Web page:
World War One: Music hall entertainers with the 'X factor'
Music hall was one of the dominant forms of entertainment in World War One. But it was also used for propaganda and recruitment and two entertainers from the Midlands played key roles in the war effort - often dressed as soldiers themselves.
Born in Stoke-on-Trent in 1887, Gertie Gitana was described by some as the Dame Vera Lynn of World War One.
She was making gramophone recordings by the outbreak of the war and then entertained people on the home front, as well as performing for injured soldiers in hospital.
Further south, Vesta Tilley was born in the Worcester slums, some 23 years before Gitana, escaping her impoverished life by taking to the stage.
Tilley worked as a male impersonator from the age of five and during the war she performed dressed as a soldier.
One woman, Kitty Morter, later described how a night out to Manchester's Palace Theatre in 1914 changed her life, as Tilley recruited her husband to the war effort.
He died, leaving Kitty and the baby son he never met.
Mrs Morter said: "We had a friend over in Canada that had enlisted over there and he came over here and he came one night and asked us 'would we go to the Palace?'
"Vesta Tilley was recruiting, which we never knew until we got there.
"She introduced that song 'We don't want to lose you but we think you ought to go'..... She came out of the stage and walked all around in the audience.
"She put her hand on [my husband's] shoulder and as the men were all following her down, he got up and followed her down too and they all went on the stage.
"I was so very proud that he... was going to be soldier."
Tilley, who died in 1952, was well known for her pro-British songs and performed in the guise of characters like Tommy in the Trench.
She raised money for the troops, wrote to the men in the trenches and helped to boost morale by sending gifts such as a gramophone to those fighting in the Somme.
David Nash, from the Vesta Tilley Society, a non-profit-making group dedicated to furthering her memory, said she had "the X factor" and recruited potentially 300 people in one day, it was claimed.
Mr Nash said: "Once she was presented with a cigarette card that had been liberated from a German trench with her picture on it, a blood spattered image.
"Clearly, [she] was popular with the German troops as well."
'The Tommies' favourite'
He said there were stories of soldiers apparently not being impressed with her fake gun on stage, so turned up at the stage door with a real one, and they also apparently gave her lessons on how to march, but she also did "such incredible charity work".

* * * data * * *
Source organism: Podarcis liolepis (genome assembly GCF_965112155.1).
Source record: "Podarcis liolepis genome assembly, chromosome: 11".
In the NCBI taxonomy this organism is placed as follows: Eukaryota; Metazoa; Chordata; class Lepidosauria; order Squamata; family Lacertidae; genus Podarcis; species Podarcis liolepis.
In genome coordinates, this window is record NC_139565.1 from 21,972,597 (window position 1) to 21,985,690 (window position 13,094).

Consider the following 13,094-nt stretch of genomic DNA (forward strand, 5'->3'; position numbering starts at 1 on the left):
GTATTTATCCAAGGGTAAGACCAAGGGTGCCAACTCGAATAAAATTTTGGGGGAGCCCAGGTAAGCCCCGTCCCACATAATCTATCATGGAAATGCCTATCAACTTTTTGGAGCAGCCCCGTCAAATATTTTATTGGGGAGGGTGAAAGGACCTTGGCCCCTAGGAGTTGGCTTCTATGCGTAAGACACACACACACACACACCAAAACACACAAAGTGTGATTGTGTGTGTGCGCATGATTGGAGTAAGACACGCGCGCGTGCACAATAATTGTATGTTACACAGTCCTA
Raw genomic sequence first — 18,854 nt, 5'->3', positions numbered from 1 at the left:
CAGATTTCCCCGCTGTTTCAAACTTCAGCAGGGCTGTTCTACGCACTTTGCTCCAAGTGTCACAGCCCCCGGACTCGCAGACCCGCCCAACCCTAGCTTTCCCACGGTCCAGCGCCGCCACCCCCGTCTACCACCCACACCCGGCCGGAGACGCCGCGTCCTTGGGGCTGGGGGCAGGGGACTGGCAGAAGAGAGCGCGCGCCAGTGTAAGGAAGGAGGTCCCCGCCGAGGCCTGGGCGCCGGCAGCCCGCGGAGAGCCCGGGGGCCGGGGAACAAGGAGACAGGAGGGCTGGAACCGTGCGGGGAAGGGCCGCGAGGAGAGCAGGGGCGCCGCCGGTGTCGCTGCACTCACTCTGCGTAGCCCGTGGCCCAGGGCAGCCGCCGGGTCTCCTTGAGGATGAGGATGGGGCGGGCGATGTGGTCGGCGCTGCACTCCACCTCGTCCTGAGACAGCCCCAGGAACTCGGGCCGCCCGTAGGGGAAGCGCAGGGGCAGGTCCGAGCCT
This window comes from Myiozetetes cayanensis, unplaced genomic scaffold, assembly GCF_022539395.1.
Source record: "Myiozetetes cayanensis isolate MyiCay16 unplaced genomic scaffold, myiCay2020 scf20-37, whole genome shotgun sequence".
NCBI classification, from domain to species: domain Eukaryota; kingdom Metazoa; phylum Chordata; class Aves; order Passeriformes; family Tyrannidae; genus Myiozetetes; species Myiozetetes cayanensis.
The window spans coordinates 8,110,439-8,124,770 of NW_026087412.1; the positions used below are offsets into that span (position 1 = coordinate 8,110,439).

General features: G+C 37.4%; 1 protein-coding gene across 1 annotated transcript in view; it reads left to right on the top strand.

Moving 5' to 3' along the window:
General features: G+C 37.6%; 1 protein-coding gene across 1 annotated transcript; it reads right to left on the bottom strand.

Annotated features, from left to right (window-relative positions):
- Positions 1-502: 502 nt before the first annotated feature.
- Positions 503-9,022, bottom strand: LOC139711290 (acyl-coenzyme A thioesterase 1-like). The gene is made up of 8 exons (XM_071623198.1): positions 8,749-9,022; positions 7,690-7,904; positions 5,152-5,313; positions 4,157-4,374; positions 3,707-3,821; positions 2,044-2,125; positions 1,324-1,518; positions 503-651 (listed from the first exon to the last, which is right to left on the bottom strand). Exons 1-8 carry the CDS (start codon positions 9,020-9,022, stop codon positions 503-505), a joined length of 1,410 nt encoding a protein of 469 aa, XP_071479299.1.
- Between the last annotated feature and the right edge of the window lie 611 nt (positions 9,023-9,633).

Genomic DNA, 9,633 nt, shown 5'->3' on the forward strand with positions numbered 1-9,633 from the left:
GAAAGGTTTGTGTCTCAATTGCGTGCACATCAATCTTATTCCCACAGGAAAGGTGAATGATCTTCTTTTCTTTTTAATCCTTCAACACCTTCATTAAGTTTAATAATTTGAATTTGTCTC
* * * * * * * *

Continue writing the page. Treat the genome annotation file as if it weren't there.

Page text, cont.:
The Potteries star Gitana, the daughter of a potter and a teacher, also started at the age of five, when she had performed in a Gypsy children's group.
Staffordshire Film Archive said after being born in Middleport, she moved to Hanley when she was three - to a street which was later named Gitana Street.
She would become the Dame Vera Lynn of World War One and "even had a song written for her by the great Irving Berlin", according to the archive's director, Ray Johnson.
Mr Johnson said: "She was recording from 1910 and had lots of records, so she was known by the outbreak of the war.
"She entertained the wounded in the war hospitals here and she became the darling, the Tommies' favourite."
Gitana, who died in 1957, also saw a number of songs appropriated and altered by soldiers, while the performer herself did "a lot of fundraising" for the war, Mr Johnson said.
"She had studio photos done, cards like postcards which she sold to raise money for the war funds and for the soldiers, and she would have signings," he explained.
Maggie Andrews, professor of cultural history at the University of Worcester, said music halls formed "the traditional and popular entertainment for the working class".
"You've got people standing outside trying to recruit or you've got somebody standing up and giving a sort of recruitment talk," she said.
"It's seen as a place of very patriotic songs and when you look at some of the words, they are.
"But actually the way they were often performed was much more sceptical, much more allowing for the audience to sort of jeer... or [be] a bit critical about the way that sort of patriotism was presented.
"Certainly in terms of recruitment, morale, they were important but also they were important just so people could think about something else..... people often wanted escapism."